Figure 4.
 
Immunoblot analysis of EOM microsomes. Shown is a Coomassie-stained gel (A) and immunoblots (B, C) labeled with antibodies to (B) the slow isoforms of the Ca2+ATPase (SERCA2) and (C) the fast isoforms of the Ca2+ATPase (SERCA1). Left: sizes of molecular mass standards (in kilodaltons), as deduced from rat myofibrillar proteins.
Figure 4.
 
Immunoblot analysis of EOM microsomes. Shown is a Coomassie-stained gel (A) and immunoblots (B, C) labeled with antibodies to (B) the slow isoforms of the Ca2+ATPase (SERCA2) and (C) the fast isoforms of the Ca2+ATPase (SERCA1). Left: sizes of molecular mass standards (in kilodaltons), as deduced from rat myofibrillar proteins.
The authors thank Margaretha Enerstedt and Anna-Karin Olofsson for excellent technical assistance. 
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Figure 1.
 
Photomicrographs of six serial sections from the orbital layer of a rectus medialis muscle immunostained with (A) anti-SERCA1, (B) anti-MyHCIIa, (C) anti-MyHCeom, (D) anti-SERCA2, (E) anti-MyHCI, and (F) anti-MyHCsto. The sections shown in (C) and (F) were also stained with the mAb NCL-merosin against the laminin α2 chain, which stained the fibers’ contours. Black arrows: fibers stained with anti-MyHCI; arrowheads: fibers stained with anti-MyHCIIa; white arrows: MyHCeompos/MyHCIIaneg fibers. Note that anti-SERCA1 stained all fibers, but that many slow fibers were generally more weakly stained. Anti-SERCA2 stained almost all fibers, but there was a tendency for the slow fibers to be more strongly stained. The MyHCeompos/MyHCIIaneg fibers are strongly stained by both SERCA markers.
Figure 1.
 
Photomicrographs of six serial sections from the orbital layer of a rectus medialis muscle immunostained with (A) anti-SERCA1, (B) anti-MyHCIIa, (C) anti-MyHCeom, (D) anti-SERCA2, (E) anti-MyHCI, and (F) anti-MyHCsto. The sections shown in (C) and (F) were also stained with the mAb NCL-merosin against the laminin α2 chain, which stained the fibers’ contours. Black arrows: fibers stained with anti-MyHCI; arrowheads: fibers stained with anti-MyHCIIa; white arrows: MyHCeompos/MyHCIIaneg fibers. Note that anti-SERCA1 stained all fibers, but that many slow fibers were generally more weakly stained. Anti-SERCA2 stained almost all fibers, but there was a tendency for the slow fibers to be more strongly stained. The MyHCeompos/MyHCIIaneg fibers are strongly stained by both SERCA markers.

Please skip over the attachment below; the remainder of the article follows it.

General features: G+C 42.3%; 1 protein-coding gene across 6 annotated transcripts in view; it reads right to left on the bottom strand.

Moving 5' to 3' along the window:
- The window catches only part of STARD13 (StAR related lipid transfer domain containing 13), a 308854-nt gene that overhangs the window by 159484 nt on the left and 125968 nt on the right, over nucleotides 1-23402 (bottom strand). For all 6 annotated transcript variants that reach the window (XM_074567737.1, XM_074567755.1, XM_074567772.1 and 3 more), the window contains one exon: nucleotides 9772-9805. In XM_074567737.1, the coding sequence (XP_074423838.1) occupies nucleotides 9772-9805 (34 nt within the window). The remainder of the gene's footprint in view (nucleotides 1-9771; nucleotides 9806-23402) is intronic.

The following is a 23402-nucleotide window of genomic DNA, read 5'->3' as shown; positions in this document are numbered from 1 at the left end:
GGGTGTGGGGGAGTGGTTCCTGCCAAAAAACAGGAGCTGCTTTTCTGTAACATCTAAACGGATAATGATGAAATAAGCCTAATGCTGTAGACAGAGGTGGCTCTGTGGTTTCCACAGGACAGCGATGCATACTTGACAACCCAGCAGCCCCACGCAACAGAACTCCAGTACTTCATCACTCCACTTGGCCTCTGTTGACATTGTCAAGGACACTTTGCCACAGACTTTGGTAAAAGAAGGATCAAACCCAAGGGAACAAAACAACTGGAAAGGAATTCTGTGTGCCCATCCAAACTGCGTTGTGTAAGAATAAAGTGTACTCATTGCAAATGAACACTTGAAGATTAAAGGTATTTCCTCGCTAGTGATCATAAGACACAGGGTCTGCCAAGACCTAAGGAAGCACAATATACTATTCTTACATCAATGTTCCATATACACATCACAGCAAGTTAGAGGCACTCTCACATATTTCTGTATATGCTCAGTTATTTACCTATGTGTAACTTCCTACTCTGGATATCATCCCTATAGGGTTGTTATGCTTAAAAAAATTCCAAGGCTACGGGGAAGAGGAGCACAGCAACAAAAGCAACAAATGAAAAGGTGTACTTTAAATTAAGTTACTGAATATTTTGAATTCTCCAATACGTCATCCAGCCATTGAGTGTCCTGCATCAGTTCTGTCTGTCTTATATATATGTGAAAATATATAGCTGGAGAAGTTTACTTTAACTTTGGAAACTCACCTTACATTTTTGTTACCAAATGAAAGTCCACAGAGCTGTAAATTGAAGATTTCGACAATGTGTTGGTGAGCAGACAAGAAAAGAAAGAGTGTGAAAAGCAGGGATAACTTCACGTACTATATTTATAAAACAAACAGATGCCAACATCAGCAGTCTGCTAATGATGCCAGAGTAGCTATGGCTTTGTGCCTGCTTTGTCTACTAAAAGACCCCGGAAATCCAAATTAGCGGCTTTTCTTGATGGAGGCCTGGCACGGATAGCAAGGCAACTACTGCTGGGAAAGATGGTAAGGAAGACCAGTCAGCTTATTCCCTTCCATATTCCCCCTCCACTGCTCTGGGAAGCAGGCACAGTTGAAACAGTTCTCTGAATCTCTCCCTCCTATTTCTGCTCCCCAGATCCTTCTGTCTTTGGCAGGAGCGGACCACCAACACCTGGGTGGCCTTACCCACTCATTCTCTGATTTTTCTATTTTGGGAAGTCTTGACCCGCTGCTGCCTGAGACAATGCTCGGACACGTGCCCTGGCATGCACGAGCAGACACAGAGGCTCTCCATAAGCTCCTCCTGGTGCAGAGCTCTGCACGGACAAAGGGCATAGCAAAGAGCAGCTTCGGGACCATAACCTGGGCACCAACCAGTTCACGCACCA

Figure 2.
 
Photomicrographs of six serial sections from the global layer of a rectus medialis muscle. Immunostaining and arrow labeling as in Figure 1 . Note that the slow fibers are strongly stained by anti-SERCA2, but practically unstained by anti-SERCA1 and that both the fast fibers and the MyHCeompos/MyHCIIaneg-fibers are strongly stained by anti-SERCA1, but unstained or weakly stained by anti-SERCA2.
Figure 2.
 
Photomicrographs of six serial sections from the global layer of a rectus medialis muscle. Immunostaining and arrow labeling as in Figure 1 . Note that the slow fibers are strongly stained by anti-SERCA2, but practically unstained by anti-SERCA1 and that both the fast fibers and the MyHCeompos/MyHCIIaneg-fibers are strongly stained by anti-SERCA1, but unstained or weakly stained by anti-SERCA2.
Figure 3.